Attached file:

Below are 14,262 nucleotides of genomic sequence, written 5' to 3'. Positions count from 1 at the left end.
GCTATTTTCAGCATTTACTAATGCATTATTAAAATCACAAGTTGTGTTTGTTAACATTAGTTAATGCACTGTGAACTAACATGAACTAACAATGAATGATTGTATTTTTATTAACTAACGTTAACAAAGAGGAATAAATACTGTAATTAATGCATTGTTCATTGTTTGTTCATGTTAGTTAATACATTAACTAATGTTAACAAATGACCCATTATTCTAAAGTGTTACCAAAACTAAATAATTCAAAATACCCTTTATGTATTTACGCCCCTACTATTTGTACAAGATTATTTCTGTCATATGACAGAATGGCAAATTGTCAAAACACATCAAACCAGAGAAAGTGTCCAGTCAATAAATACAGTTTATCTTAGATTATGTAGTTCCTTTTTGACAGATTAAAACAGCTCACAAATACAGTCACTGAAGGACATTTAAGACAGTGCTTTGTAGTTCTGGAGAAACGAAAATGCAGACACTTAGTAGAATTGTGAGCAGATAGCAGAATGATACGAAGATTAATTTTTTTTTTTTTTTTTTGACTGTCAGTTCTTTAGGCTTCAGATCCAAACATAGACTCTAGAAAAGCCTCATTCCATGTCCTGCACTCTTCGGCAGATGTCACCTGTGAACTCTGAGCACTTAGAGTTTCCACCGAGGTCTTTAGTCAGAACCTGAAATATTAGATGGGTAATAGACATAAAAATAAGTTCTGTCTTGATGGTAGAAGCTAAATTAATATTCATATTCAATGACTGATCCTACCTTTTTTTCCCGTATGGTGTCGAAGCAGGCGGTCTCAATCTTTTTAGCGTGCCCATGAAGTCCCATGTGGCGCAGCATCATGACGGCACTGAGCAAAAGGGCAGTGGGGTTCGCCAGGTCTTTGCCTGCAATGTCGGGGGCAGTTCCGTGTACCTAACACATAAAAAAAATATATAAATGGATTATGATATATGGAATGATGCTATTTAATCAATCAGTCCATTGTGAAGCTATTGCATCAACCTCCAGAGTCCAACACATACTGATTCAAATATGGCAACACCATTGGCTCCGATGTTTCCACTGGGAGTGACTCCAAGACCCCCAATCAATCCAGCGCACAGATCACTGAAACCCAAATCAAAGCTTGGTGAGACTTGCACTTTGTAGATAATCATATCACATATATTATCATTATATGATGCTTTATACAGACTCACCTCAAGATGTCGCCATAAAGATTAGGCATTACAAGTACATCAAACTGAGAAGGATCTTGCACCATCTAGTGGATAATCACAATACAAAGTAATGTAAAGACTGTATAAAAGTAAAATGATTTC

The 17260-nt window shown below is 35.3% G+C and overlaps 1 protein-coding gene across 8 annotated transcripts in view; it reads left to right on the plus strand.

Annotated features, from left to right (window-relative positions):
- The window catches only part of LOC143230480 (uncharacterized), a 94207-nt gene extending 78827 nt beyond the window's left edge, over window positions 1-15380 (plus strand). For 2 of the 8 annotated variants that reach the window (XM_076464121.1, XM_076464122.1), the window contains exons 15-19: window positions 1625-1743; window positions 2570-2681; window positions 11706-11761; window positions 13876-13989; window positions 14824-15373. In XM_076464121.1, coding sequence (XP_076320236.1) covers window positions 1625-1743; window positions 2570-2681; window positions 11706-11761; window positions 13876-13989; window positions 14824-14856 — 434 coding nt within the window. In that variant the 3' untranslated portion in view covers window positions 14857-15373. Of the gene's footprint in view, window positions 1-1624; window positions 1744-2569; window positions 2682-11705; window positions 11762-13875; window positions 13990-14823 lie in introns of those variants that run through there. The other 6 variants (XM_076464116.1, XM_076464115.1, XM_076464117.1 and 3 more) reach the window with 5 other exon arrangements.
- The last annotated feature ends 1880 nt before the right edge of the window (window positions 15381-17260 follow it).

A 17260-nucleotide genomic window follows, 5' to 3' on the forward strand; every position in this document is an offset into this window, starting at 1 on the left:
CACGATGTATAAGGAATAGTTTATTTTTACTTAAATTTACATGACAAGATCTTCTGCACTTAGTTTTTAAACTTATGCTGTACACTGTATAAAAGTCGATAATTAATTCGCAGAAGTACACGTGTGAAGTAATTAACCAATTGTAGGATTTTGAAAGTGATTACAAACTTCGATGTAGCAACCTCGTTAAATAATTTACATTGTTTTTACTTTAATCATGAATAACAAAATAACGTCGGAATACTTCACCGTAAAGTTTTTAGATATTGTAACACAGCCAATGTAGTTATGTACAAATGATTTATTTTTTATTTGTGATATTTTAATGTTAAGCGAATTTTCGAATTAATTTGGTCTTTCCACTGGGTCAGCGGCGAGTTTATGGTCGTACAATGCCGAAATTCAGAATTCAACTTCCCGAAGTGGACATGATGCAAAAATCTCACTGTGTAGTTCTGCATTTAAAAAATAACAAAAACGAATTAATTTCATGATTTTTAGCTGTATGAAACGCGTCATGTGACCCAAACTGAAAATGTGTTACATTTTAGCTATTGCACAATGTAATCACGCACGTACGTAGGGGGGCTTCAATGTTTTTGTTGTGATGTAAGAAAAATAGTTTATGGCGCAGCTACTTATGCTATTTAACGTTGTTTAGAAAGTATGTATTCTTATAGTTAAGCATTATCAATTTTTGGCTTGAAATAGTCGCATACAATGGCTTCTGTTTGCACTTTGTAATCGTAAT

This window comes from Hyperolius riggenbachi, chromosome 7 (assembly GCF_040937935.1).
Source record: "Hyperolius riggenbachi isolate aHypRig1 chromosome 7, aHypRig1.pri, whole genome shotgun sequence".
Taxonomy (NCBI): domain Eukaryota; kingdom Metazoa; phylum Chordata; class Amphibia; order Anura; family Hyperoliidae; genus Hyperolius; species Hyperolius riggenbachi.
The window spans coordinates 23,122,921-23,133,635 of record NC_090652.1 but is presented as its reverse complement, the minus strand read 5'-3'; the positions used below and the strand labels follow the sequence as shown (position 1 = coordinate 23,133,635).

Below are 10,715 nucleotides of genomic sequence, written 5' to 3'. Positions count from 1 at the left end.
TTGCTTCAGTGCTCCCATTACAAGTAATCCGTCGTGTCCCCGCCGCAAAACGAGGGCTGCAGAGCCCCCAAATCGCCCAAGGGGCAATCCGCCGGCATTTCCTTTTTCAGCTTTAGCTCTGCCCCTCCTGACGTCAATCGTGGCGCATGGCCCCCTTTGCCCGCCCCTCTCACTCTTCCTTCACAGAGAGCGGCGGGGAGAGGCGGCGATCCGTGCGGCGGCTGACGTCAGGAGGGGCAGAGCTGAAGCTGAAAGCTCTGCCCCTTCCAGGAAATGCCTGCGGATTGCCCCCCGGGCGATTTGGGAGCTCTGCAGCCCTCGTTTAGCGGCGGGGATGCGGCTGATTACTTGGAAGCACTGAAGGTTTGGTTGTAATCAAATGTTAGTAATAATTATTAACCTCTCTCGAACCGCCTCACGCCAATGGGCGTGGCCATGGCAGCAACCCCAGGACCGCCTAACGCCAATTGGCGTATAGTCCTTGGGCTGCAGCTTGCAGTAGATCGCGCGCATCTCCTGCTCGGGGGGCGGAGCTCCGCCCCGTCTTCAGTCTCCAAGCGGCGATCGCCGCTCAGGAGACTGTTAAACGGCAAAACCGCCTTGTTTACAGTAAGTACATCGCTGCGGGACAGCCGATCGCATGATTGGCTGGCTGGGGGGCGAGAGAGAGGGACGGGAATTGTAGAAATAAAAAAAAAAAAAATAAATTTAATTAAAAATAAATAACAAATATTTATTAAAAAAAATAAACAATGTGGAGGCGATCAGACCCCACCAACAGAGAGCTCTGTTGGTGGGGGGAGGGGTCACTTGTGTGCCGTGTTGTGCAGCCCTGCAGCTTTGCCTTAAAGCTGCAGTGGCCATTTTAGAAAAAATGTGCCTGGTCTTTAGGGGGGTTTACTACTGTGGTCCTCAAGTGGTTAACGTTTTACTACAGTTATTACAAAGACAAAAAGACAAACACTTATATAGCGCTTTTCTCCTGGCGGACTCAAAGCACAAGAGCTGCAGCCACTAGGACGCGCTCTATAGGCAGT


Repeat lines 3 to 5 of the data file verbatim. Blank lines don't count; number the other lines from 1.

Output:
The 17260-nt window shown below is 35.3% G+C and overlaps 1 protein-coding gene across 8 annotated transcripts in view; it reads left to right on the plus strand.

Annotated features, from left to right (window-relative positions):
- The window catches only part of LOC143230480 (uncharacterized), a 94207-nt gene extending 78827 nt beyond the window's left edge, over window positions 1-15380 (plus strand). For 2 of the 8 annotated variants that reach the window (XM_076464121.1, XM_076464122.1), the window contains exons 15-19: window positions 1625-1743; window positions 2570-2681; window positions 11706-11761; window positions 13876-13989; window positions 14824-15373. In XM_076464121.1, coding sequence (XP_076320236.1) covers window positions 1625-1743; window positions 2570-2681; window positions 11706-11761; window positions 13876-13989; window positions 14824-14856 — 434 coding nt within the window. In that variant the 3' untranslated portion in view covers window positions 14857-15373. Of the gene's footprint in view, window positions 1-1624; window positions 1744-2569; window positions 2682-11705; window positions 11762-13875; window positions 13990-14823 lie in introns of those variants that run through there. The other 6 variants (XM_076464116.1, XM_076464115.1, XM_076464117.1 and 3 more) reach the window with 5 other exon arrangements.